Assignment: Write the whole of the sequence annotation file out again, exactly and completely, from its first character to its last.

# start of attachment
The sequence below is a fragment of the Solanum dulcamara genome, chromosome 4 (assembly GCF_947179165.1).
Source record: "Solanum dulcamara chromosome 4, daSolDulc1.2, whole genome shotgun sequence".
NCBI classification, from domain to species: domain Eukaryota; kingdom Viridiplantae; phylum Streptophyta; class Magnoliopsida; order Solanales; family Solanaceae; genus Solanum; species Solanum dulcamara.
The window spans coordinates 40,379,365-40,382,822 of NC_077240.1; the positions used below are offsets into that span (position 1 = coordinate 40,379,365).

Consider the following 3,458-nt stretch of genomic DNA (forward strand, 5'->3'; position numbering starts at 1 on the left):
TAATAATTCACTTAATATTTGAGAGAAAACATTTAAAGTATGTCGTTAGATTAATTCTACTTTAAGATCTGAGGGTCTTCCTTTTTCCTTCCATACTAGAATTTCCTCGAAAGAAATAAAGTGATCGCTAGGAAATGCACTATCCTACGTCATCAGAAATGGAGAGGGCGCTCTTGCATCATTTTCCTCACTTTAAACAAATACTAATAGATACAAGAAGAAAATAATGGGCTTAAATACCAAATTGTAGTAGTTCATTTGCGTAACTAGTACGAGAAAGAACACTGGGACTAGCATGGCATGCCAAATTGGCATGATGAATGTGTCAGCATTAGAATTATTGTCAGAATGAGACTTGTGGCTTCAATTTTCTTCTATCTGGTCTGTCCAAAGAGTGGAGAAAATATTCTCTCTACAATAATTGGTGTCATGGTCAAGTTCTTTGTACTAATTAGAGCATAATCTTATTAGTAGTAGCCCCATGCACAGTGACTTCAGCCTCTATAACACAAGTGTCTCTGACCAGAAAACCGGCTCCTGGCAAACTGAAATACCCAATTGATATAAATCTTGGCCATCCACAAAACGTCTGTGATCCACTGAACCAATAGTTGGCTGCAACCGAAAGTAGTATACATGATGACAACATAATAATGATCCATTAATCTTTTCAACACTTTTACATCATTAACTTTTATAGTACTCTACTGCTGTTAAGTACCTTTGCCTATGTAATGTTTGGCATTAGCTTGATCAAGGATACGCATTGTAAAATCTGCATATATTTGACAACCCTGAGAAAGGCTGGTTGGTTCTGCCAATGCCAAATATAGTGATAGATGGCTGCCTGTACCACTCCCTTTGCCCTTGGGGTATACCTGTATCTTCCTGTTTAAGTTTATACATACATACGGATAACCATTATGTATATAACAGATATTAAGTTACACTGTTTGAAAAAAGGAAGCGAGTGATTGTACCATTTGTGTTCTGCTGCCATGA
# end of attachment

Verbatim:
The sequence below is a fragment of the Solanum dulcamara genome, chromosome 4 (assembly GCF_947179165.1).
Source record: "Solanum dulcamara chromosome 4, daSolDulc1.2, whole genome shotgun sequence".
NCBI classification, from domain to species: domain Eukaryota; kingdom Viridiplantae; phylum Streptophyta; class Magnoliopsida; order Solanales; family Solanaceae; genus Solanum; species Solanum dulcamara.
The window spans coordinates 40,379,365-40,382,822 of NC_077240.1; the positions used below are offsets into that span (position 1 = coordinate 40,379,365).

Consider the following 3,458-nt stretch of genomic DNA (forward strand, 5'->3'; position numbering starts at 1 on the left):
TAATAATTCACTTAATATTTGAGAGAAAACATTTAAAGTATGTCGTTAGATTAATTCTACTTTAAGATCTGAGGGTCTTCCTTTTTCCTTCCATACTAGAATTTCCTCGAAAGAAATAAAGTGATCGCTAGGAAATGCACTATCCTACGTCATCAGAAATGGAGAGGGCGCTCTTGCATCATTTTCCTCACTTTAAACAAATACTAATAGATACAAGAAGAAAATAATGGGCTTAAATACCAAATTGTAGTAGTTCATTTGCGTAACTAGTACGAGAAAGAACACTGGGACTAGCATGGCATGCCAAATTGGCATGATGAATGTGTCAGCATTAGAATTATTGTCAGAATGAGACTTGTGGCTTCAATTTTCTTCTATCTGGTCTGTCCAAAGAGTGGAGAAAATATTCTCTCTACAATAATTGGTGTCATGGTCAAGTTCTTTGTACTAATTAGAGCATAATCTTATTAGTAGTAGCCCCATGCACAGTGACTTCAGCCTCTATAACACAAGTGTCTCTGACCAGAAAACCGGCTCCTGGCAAACTGAAATACCCAATTGATATAAATCTTGGCCATCCACAAAACGTCTGTGATCCACTGAACCAATAGTTGGCTGCAACCGAAAGTAGTATACATGATGACAACATAATAATGATCCATTAATCTTTTCAACACTTTTACATCATTAACTTTTATAGTACTCTACTGCTGTTAAGTACCTTTGCCTATGTAATGTTTGGCATTAGCTTGATCAAGGATACGCATTGTAAAATCTGCATATATTTGACAACCCTGAGAAAGGCTGGTTGGTTCTGCCAATGCCAAATATAGTGATAGATGGCTGCCTGTACCACTCCCTTTGCCCTTGGGGTATACCTGTATCTTCCTGTTTAAGTTTATACATACATACGGATAACCATTATGTATATAACAGATATTAAGTTACACTGTTTGAAAAAAGGAAGCGAGTGATTGTACCATTTGTGTTCTGCTGCCATGA